First of all, let me be clear, there is no sure shot way in the world to pick the best stock. Yet, many of us fall in the trap of sly stock brokers or investment planners suggesting us to buy the next Apple. However, we can surely use a few techniques to figure out intrinsic value of a company. And that is a very strong indicator of how good the stock is. So let us look at the way to calculate intrinsic value of a company that will help you answer how to pick best stocks. The way to calculate intrinsic value that I explain below is something that I have learnt from another blog article by Mani on Getmoneyrich. In the last section, I shall summarize how I go about picking the best stocks.
What are good stocks?
There are two aspects that make a stock good: 1) Good business and 2) Undervalued stock price.
- Good business: What is a good business? There are many contributing factors like sector it is in, profit margin, competitive intensity etc. But the one factor which works as the best indicator is ‘free cash flow‘. A good business has high free cash flow.
- Undervalued stock price: This is simple enough. Think about a company which has intrinsic value per share of Rs. 1000 but its current market price is at Rs. 100 per share. Hence, this is an undervalued stock. We shall be primarily discussing how to figure out intrinsic value of the stock in this post.
Why is it difficult to identify the best stock?
I have only mentioned two of the several factors above to figure out how to pick best stocks. And I am sure you are already wondering how can I know what is the free cash flow and intrinsic value of a company. Is it easy to figure out?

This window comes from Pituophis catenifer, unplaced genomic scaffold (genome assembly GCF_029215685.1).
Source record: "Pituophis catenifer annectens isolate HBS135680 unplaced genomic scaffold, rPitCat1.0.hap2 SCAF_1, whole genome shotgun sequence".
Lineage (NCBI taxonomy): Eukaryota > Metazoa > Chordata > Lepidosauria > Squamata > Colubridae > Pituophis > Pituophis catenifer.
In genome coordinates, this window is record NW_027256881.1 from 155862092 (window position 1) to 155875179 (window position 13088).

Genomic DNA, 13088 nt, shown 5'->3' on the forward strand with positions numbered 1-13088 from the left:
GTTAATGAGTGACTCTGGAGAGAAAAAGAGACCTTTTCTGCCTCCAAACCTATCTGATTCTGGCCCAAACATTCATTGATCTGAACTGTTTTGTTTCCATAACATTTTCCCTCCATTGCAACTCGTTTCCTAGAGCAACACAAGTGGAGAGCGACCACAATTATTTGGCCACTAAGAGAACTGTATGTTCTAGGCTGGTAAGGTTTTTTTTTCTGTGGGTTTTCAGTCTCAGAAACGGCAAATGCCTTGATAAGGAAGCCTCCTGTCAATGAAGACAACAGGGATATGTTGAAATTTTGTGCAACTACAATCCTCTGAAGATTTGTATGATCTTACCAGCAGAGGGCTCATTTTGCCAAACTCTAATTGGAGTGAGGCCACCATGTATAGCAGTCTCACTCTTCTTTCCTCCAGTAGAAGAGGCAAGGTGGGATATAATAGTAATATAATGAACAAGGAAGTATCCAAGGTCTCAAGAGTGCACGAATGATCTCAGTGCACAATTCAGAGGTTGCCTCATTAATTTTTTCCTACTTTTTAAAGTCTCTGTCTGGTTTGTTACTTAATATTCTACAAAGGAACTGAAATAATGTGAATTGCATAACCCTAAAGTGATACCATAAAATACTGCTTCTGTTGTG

It is definitely very hard to figure out the free cash flow and intrinsic value accurately. However, it is far easier to figure out an approximate intrinsic value. And that can be a helpful indicator when combined with other market knowledge (like sectoral growth, buy recommendations etc.). Remember if market price of stock is less than the intrinsic value, then it is a strong indicator that the stock could be a good buy. Of course, nothing is 100% accurate in stock market. But being better equipped increases our probability of success.
So, let us look at the key steps involved to figure out intrinsic value.
Steps involved to figure out intrinsic value
One of the most common method to figure out intrinsic value is the Discounted cash flow (DCF) model. Which is essentially figuring out how much money a company would generate in the future at today’s value. However, what we will be using is a hybrid of DCF and dividend discount model.
We will estimate intrinsic value in four steps:
- First step: Calculate present Free Cash Flow to Equity (FCFE)
- Second step: Forecast FCFE growth rate for the next year
- Third step: We would need to assume expected return
- Fourth step: Calculate intrinsic value of the company.
First step: Calculating FCFE
Before we calculate FCFE, only a stock that shows a positive FCFE is worth proceeding with to calculate intrinsic value. If FCFE is negative, then intrinsic value will also be negative.
Following is the formula for calculating FCFE, and don’t get overwhelmed I shall explain how to calculate each variable in the formula:
FCFE = PAT – [Net Capital expenditure] – [increase in working capital] + [net long term debt]
Here, PAT = Profit after tax. Net capital expenditure is capex – depreciation and amortisation. You might be wondering how to get these. The first thing you have to do is download the latest annual report of the company you are trying to figure these things out. Next up you would need to search for a few terms in the annual report as mentioned below:
Where to find different line items in the Annual report?
- PAT: You would find ‘PAT’ or ‘Profit After Tax’ in the ‘profit and loss account’ section. Note the numbers mentioned against ‘net profit after tax’ or something similar.
- CAPEX or Captial expenditure: You can find this in the cash flow statement. In that, you need to go to ‘Cash from from investing activities’. Not down values of ‘Purchase of capital assets’ and ‘Sale of capital assets’. CAPEX will be = Purchase of capital assets – sale of capital assets. Also, note that any or both of these values can be zero in an year and that is fine.